U.S. District Judge James Robart is seeking the information before he decides whether to find the Seattle Police Department in compliance with a 2012 consent degree requiring reforms to address excessive force and biased policing.
A federal judge wants more information on the Seattle Police Department’s finding that the fatal shooting of Charleena Lyles by two officers was reasonable before he decides on the city’s request to be found in compliance with court-ordered mandates to address a history of excessive force and biased policing.
In an order issued this week, U.S. District Judge James Robart also requested additional details on the city’s recent approval of a labor contract with the Seattle police union that represents captains and lieutenants.
Lyles, a 30-year-old, African-American mother of four, was shot on June 18 by the two officers, who are white, after they said she suddenly pulled one or two knives on them while they were investigating a burglary call from her at her Northeast Seattle apartment.
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Robart is considering the city’s Sept. 29 motion to be found in full and effective compliance with a 2012 consent decree with the U.S. Justice Department, which listed reforms the Police Department must carry out before the agreement can be lifted.
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The Justice Department has concurred with the motion, as has the Community Police Commission (CPC), a citizen advisory body created as part of the consent decree.
Robart’s court-appointed monitor, Merrick Bobb, filed court papers in early September telling Robart the city has yet to meet its obligations. But sources not authorized to publicly discuss the matter contend that Bobb, since then, has somewhat softened his position.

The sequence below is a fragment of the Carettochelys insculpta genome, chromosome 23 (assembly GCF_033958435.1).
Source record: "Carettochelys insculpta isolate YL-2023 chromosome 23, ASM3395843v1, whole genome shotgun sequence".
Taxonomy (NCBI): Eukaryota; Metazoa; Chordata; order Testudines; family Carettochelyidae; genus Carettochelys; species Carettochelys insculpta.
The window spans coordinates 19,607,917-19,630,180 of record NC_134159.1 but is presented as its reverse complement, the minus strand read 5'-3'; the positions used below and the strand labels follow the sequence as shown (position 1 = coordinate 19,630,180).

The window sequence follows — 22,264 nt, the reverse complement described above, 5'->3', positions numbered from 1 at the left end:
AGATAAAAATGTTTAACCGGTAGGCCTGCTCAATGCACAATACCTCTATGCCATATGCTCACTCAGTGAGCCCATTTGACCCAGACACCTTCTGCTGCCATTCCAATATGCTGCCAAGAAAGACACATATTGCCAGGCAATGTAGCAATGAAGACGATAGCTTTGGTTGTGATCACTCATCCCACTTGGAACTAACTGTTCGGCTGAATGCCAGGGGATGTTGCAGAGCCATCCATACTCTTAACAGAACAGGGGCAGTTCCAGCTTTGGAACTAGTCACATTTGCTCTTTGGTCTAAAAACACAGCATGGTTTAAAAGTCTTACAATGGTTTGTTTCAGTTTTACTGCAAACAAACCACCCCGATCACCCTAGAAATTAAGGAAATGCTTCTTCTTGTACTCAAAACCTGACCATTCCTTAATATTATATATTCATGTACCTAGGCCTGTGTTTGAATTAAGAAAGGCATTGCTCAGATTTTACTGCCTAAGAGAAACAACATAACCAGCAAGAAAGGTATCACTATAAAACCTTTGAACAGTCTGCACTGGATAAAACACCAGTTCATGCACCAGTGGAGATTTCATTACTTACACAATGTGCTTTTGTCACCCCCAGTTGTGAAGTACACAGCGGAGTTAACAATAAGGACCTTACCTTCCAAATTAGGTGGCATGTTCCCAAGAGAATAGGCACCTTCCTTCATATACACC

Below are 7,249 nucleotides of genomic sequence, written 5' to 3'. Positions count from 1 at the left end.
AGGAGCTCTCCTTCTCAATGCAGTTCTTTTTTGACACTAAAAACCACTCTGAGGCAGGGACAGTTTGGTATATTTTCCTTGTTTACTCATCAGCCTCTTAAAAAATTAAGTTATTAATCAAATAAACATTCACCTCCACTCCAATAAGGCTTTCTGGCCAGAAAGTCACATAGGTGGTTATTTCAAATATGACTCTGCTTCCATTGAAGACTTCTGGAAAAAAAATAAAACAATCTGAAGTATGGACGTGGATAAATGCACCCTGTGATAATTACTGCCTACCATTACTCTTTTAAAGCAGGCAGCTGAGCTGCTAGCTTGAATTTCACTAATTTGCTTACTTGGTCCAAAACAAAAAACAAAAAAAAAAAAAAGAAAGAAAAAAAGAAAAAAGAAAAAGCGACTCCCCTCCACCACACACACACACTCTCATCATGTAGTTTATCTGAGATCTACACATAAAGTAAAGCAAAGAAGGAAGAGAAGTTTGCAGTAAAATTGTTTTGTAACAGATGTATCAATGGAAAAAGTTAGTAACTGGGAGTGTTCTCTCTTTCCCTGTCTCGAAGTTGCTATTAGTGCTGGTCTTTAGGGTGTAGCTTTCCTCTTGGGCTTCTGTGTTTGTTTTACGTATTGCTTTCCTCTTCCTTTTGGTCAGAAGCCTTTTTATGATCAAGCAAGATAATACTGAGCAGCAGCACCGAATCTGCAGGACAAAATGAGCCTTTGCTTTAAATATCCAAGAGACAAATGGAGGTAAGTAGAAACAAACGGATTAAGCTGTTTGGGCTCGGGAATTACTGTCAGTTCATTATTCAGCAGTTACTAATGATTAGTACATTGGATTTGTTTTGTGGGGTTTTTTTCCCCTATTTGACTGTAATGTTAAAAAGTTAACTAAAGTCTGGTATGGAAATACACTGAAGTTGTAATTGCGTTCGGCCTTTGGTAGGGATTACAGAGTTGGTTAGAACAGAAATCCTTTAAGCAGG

Robart directed city attorneys and the Justice Department to submit simultaneous memorandums to him by Dec. 8. He also said the CPC may submit an additional memorandum if it chooses to respond to the issues.
His order reflects the court’s previously expressed interest in how the Police Department investigated the controversial shooting of Lyles, as well as the role of labor contracts in the reform process.
Robart has warned he won’t let police unions hold the city “hostage” by linking wages and benefits to reforms, saying Seattle’s citizens should not have to “pay blackmail for constitutional policing.”
In his order, Robart said he became aware through recent news reports of the finding in the Lyles shooting and of an arbitration provision in the labor agreement that alters the way captains and lieutenants can appeal discipline and terminations.
The Seattle Times, citing informed sources, reported Nov. 15 that the Police Department’s Force Review Board (FRB) — a key component of the reform effort — had found, by unanimous vote, the shooting to be reasonable, proportional and within department policy.